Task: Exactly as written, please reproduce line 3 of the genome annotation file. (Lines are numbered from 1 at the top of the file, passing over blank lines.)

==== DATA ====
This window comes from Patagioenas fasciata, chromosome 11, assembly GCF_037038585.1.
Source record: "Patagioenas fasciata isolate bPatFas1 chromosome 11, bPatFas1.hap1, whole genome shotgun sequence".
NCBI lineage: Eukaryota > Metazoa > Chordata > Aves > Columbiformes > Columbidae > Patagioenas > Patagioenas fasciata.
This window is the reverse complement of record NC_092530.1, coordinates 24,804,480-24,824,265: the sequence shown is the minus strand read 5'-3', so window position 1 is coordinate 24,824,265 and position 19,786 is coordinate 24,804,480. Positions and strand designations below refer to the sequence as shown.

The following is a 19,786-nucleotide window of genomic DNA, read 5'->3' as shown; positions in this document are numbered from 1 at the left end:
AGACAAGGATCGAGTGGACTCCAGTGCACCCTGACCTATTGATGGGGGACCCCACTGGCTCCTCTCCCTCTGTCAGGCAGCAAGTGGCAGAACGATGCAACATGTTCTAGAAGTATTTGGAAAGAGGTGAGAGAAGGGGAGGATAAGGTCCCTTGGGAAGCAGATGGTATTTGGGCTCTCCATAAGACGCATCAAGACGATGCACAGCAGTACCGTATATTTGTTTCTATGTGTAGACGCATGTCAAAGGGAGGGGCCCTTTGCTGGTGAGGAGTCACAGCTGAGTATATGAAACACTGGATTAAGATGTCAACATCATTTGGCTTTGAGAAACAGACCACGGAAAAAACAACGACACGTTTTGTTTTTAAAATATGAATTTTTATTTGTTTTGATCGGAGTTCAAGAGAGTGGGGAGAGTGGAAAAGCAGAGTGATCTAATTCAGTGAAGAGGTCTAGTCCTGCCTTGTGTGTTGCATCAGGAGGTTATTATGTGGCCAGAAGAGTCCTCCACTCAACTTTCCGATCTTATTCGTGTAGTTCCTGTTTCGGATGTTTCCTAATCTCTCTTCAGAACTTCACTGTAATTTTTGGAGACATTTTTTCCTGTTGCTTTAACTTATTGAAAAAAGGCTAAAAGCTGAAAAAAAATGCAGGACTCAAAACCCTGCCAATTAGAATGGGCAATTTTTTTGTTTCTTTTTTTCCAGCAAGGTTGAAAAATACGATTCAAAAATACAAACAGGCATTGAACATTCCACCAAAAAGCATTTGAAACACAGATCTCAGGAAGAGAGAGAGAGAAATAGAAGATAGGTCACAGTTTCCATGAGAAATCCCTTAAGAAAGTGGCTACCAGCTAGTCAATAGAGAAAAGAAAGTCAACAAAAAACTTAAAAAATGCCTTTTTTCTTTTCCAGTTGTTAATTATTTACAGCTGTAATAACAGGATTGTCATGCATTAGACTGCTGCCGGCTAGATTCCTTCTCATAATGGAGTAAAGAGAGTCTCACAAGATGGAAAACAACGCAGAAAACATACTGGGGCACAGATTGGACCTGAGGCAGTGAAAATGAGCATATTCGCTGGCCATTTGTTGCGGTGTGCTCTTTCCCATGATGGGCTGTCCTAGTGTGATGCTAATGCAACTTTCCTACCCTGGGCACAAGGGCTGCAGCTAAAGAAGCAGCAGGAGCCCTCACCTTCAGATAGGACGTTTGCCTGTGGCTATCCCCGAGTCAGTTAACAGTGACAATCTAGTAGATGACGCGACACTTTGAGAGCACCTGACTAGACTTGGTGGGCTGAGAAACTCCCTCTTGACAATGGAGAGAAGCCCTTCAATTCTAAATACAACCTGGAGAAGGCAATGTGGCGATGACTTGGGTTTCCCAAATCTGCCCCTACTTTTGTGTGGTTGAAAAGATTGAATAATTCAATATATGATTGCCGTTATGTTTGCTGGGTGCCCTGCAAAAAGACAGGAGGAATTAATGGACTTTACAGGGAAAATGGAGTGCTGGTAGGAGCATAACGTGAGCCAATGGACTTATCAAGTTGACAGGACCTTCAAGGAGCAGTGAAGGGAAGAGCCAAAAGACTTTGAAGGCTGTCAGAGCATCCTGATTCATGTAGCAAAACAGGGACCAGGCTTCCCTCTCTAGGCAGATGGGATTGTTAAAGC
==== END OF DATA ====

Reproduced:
NCBI lineage: Eukaryota > Metazoa > Chordata > Aves > Columbiformes > Columbidae > Patagioenas > Patagioenas fasciata.